A differential relay is defined as the relay that operates when the phase difference of two or more identical electrical quantities exceeds a predetermined amount. The differential relay works on the principle of comparison between the phase angle and magnitude of two or more similar electrical quantities. Comparing two electrical quantities in a circuit using differential relays is simple in application and positive in action.
For example, consider the comparison of the current entering a protected line and the current leaving it. If the current enters the protected line is more than the current leaves it, then the extra current must flow in the fault. The difference between the two electrical quantities can operate a relay to isolate the circuit.
For the operation of the differential relay, it should have two or more electrical quantities, and these quantities should have a phase displacement (normally approximately 180). Any types of the relay can operate as a differential relay depends on upon the way it is connected in a circuit. In other words, it doesn’t depend on the construction of the relay it depends on the way it is connected to the circuit.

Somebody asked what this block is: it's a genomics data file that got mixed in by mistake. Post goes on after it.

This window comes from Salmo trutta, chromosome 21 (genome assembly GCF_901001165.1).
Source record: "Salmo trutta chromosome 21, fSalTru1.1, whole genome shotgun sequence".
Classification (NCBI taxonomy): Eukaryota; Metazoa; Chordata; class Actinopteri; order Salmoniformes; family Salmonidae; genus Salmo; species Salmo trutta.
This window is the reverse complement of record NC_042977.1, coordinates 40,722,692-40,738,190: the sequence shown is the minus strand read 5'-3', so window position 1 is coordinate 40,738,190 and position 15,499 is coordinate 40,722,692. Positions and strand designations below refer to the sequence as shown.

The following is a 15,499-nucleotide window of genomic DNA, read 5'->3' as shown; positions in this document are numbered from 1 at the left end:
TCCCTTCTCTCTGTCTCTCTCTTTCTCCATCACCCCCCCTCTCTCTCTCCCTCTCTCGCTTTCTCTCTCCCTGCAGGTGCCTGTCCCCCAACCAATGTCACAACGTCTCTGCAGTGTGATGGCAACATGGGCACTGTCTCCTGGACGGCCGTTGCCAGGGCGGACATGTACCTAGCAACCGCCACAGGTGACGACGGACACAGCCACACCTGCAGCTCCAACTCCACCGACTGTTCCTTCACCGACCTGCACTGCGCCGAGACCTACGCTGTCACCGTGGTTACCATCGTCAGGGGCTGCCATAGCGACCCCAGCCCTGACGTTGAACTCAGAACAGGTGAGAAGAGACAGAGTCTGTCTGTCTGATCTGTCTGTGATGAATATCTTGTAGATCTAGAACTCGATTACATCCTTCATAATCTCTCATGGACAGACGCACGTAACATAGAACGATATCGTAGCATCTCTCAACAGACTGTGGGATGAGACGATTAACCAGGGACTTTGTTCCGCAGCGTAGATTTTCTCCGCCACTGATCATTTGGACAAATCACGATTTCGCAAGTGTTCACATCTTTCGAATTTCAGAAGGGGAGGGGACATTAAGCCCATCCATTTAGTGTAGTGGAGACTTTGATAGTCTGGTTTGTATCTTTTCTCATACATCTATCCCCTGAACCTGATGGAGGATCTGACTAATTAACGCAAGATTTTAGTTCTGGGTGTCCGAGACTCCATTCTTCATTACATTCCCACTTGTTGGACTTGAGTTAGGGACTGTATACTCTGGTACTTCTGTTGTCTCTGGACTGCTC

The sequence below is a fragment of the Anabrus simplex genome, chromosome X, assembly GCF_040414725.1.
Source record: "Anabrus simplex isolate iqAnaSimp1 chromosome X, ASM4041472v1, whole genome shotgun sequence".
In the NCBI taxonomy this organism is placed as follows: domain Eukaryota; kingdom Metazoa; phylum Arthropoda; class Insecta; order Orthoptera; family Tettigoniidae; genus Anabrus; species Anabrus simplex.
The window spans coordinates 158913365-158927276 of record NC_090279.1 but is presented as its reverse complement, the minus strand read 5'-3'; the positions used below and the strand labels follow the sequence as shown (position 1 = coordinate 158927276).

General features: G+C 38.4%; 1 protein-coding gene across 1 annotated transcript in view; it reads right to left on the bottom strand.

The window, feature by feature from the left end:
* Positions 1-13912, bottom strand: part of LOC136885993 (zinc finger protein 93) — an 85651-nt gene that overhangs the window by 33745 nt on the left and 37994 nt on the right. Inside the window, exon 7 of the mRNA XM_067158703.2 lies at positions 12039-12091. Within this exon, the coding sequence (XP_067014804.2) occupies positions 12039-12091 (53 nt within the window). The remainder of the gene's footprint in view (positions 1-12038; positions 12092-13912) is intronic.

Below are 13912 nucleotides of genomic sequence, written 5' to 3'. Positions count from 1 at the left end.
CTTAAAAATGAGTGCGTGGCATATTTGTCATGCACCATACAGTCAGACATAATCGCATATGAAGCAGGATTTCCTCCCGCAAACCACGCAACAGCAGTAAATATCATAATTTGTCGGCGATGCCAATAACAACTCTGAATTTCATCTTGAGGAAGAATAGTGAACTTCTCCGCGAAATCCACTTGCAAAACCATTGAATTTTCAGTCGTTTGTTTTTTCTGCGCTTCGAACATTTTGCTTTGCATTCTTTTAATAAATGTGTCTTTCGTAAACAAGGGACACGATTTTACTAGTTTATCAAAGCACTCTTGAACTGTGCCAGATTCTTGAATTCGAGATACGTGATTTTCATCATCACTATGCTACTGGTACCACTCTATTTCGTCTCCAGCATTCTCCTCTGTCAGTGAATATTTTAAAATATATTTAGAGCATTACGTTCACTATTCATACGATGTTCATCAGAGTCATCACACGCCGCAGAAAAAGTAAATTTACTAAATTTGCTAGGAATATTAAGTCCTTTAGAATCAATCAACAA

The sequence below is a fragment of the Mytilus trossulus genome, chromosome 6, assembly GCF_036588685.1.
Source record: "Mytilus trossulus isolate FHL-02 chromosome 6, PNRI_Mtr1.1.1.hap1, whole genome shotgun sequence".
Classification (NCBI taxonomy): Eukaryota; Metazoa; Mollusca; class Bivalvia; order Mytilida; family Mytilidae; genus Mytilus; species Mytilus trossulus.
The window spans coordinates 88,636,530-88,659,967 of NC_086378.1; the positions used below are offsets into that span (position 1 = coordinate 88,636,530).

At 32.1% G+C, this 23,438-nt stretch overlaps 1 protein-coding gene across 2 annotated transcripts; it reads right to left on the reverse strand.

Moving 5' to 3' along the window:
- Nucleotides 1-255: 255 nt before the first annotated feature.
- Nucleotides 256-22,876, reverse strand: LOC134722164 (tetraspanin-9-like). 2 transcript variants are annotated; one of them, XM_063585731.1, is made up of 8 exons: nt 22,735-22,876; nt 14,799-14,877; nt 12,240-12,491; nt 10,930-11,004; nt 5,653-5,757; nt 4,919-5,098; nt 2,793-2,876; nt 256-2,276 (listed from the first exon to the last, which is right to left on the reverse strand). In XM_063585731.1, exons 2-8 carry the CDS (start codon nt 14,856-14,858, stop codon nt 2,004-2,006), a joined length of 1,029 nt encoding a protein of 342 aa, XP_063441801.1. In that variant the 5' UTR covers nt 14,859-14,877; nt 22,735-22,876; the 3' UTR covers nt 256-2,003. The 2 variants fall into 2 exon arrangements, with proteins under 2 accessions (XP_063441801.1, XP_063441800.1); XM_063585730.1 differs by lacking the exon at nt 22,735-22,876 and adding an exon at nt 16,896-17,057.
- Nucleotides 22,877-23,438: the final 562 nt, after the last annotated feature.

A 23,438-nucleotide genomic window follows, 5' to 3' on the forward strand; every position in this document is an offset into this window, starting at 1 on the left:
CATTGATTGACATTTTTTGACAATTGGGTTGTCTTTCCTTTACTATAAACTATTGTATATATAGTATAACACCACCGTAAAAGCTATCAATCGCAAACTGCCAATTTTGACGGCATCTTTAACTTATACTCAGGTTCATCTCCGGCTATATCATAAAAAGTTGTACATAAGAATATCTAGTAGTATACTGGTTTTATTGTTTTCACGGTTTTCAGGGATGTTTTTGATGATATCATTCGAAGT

Differential protection provides unit protection. The protected zone is exactly known by the location of current and potential transformers. The phase difference is achieved by suitable connections of secondaries of CTs and PTs.
The differential protection principle is employed for the protection of generator, generator-transformer units, transformers, feeders, large motors, and bus-bars. The differential protection relay is mainly classified into four categories. These are
1.Current Differential Relay
2.Voltage Differential Relay
3.Biased or Percentage Differential Relay
4.Voltage Balance Differential Relay